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Mental health is an important factor in overall health. It can be defined as a state of well-being in which an individual realizes their potential, can cope with the normal stresses of life, can work productively and fruitfully, and is able to make a contribution to their community. Positive mental health is impacted by a wide range of factors, including personal experiences, family relationships, social environments, and other socio-economic conditions. Possessing positive mental health reduces the risk for experiencing poor mental health or mental illness.

Everyone has mental health, just as they have physical health. In fact, mental health and physical health are fundamentally linked. For example, those who have physical health conditions are at greater risk for experiencing mental health challenges, and those with mental health challenges are at greater risk for experiencing physical health conditions. As a result, taking care of mental health is just as important as taking care of physical health. There is no health without mental health (WHO, 2018).

Mental health and mental illness are two terms that are often discussed inter-changeably. While mental health and mental illness are related concepts, they are not exactly the same. It is possible for individuals to have positive mental health at the same time as having a mental illness, just as it is possible to have poor mental health without having a mental illness. Mental health is more than the absence of a mental illness – it is the ability for individuals to enjoy, participate, and thrive in everyday life. For more information on mental illness, please visit the Mental Illness section of this website.

Protective factors for positive mental health are conditions that improve an individual’s resistance to risk factors and/or mental health challenges. There are many conditions that can help to protect mental health on the individual, family, community, and societal levels.

Individual level protective factors for positive mental health include, but are not limited to:

  • Resilience – Abilities to cope with stress and adapt/recover from life’s challenges
  • Emotional Well-Being – Interest and enjoyment in life, satisfaction with life, and overall feelings of happiness
  • Psychological Well-Being – Warm and trusting relationships with others, a sense of purpose or meaning in life, high self-esteem/confidence, and a positive sense of self  
  • Social Well-Being – Strong social connections and relationships, feelings of social belonging, and good social skills  
  • Physical Health – Physical activity, good nutrition, adequate sleep, absence of chronic health conditions, and healthy behaviours
  • Financial Health – Financial stability and manageable debt

Family level factors that can protect mental health at the individual level include, but are not limited, to:

  • A nourishing and loving family environment
  • Positive and healthy parent-to-child relationships, such as strong emotional attachment and a lack of parent-child conflict
  • Absence of intimate partner or family violence
  • Adequate household income and access to basic living necessities, such as food, shelter, and clothing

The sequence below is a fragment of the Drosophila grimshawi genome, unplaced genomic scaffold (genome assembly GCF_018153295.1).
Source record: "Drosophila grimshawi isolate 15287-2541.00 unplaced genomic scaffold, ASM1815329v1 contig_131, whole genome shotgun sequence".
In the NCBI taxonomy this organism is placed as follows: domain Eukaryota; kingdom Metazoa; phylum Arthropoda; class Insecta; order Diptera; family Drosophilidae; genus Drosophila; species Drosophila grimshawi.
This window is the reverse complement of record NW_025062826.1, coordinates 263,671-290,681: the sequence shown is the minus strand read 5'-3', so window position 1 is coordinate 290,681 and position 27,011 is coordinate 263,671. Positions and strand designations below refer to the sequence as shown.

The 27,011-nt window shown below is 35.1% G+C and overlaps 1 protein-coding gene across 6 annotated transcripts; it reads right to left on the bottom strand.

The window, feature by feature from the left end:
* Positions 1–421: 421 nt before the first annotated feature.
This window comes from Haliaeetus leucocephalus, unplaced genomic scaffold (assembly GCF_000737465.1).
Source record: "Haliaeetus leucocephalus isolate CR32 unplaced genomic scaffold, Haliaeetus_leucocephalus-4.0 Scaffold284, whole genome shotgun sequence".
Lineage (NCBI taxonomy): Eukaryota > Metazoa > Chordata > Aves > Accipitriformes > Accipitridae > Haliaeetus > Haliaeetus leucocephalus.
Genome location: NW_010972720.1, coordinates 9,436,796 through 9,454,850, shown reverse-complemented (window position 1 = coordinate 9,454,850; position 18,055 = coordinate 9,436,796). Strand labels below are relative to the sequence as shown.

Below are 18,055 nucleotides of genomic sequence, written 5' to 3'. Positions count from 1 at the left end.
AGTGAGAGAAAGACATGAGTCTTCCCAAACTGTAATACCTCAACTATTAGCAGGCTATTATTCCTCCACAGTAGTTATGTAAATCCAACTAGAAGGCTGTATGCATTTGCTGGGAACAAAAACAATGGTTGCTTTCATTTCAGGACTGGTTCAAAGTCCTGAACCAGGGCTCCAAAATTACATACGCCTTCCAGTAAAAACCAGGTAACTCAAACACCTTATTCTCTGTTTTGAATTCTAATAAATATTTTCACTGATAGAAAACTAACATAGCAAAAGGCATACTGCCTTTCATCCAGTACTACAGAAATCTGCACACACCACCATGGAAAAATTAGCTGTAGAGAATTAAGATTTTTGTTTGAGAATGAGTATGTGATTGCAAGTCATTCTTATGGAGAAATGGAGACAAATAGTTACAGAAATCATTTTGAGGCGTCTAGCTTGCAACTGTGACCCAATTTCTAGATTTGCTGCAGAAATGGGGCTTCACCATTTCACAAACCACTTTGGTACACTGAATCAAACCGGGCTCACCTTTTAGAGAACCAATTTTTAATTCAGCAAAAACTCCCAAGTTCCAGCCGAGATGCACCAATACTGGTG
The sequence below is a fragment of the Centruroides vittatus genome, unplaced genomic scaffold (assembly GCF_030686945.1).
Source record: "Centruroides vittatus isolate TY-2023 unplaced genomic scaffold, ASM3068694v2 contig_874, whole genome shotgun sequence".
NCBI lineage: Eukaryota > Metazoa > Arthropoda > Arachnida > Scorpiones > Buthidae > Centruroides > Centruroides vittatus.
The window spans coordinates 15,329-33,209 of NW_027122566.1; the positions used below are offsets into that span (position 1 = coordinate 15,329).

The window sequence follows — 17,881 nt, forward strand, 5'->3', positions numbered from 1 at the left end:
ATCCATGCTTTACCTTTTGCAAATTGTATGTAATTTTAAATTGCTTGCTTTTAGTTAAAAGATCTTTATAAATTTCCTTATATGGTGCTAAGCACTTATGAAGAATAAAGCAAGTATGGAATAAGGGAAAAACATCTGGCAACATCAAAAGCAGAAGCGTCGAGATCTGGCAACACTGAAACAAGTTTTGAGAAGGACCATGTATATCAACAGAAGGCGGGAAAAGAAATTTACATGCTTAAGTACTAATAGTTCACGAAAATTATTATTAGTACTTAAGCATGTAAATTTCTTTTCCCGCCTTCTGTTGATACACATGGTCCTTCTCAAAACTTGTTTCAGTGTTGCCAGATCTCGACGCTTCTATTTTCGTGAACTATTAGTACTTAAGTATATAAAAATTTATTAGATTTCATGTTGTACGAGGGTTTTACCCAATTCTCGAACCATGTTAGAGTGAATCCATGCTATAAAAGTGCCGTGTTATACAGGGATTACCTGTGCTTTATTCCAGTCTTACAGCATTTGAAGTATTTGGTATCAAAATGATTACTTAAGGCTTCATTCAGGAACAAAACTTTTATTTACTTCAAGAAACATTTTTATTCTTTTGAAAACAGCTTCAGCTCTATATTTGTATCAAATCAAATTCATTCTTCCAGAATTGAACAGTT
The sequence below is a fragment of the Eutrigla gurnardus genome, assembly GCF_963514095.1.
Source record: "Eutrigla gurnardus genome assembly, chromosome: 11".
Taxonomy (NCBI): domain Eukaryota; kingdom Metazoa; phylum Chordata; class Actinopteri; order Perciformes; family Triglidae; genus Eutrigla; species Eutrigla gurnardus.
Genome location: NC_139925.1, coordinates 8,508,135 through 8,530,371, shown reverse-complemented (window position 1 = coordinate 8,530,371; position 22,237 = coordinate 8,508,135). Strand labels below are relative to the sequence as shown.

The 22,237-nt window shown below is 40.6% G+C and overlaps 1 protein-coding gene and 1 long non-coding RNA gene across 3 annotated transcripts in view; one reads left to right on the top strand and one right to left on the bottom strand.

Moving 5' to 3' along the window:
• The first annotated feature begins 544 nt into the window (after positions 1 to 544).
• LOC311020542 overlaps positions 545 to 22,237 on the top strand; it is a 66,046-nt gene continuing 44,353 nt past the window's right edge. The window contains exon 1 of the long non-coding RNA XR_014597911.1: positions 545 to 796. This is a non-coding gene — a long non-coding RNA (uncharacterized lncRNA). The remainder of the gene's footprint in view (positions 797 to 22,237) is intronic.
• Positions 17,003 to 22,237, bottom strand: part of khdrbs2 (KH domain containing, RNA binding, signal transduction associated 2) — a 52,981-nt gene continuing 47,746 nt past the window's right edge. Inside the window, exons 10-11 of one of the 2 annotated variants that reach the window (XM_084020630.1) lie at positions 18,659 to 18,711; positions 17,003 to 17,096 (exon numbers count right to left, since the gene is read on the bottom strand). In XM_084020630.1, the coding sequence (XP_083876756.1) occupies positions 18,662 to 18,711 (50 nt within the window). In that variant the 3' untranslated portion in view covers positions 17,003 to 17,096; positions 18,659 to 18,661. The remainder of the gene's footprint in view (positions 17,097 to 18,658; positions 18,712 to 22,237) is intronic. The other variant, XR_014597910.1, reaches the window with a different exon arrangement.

Community level factors that can protect mental health at the individual level include, but are not limited to:

  • Access to healthy/supportive school environments and a quality education
  • Access to healthy/supportive workplace environments
  • Stable employment and income
  • Community involvement in organizations, groups, associations, and clubs
  • Strong social networks and a sense of community connectedness

Societal level factors that can protect mental health at the individual level include, but are not limited to:

  • Access to affordable/quality housing and food security
  • Absence of stigma and discrimination
  • Social equality, legal recognition of rights, and the ability to participate politically
  • Access to community services and programs, such as transportation services, community spaces, social environments, and political representation
  • Thriving, safe, and secure neighbourhoods and communities 

Risk factors for mental health are conditions that are associated with an increased risk for developing new or worsening mental health concerns, challenges, or illnesses. There are many conditions that increase the risk for individuals to experience mental health challenges, including factors at the individual, family, community, and societal levels.

  • Individual Level Factors
    • Physical or chronic health conditions
    • Difficulties in managing feelings of stress, anxiety, sadness, or anger
    • Substance use
    • Social isolation, disconnectedness, or loneliness 
    • Workplace, school, or job stress
    • Financial instability or unemployment
    • Personal loss or bereavement
  • Family Level Factors
    • Intimate partner or family violence
    • Childhood neglect or abuse
    • Parent-child or family conflict
    • Family disorganization (e.g., divorce)
    • Parental/family mental illness or substance use
  • Community & Societal Level Factors
    • Poverty, homelessness, or poor living conditions
    • Food insecurity
    • Stigma, discrimination, inequality, and societal injustice
    • Neighbourhood disorganization, violence, victimization, or economic deprivation
    • Lack of access to community services, such as transportation, community and social spaces, and quality/ accessible physical and mental healthcare 

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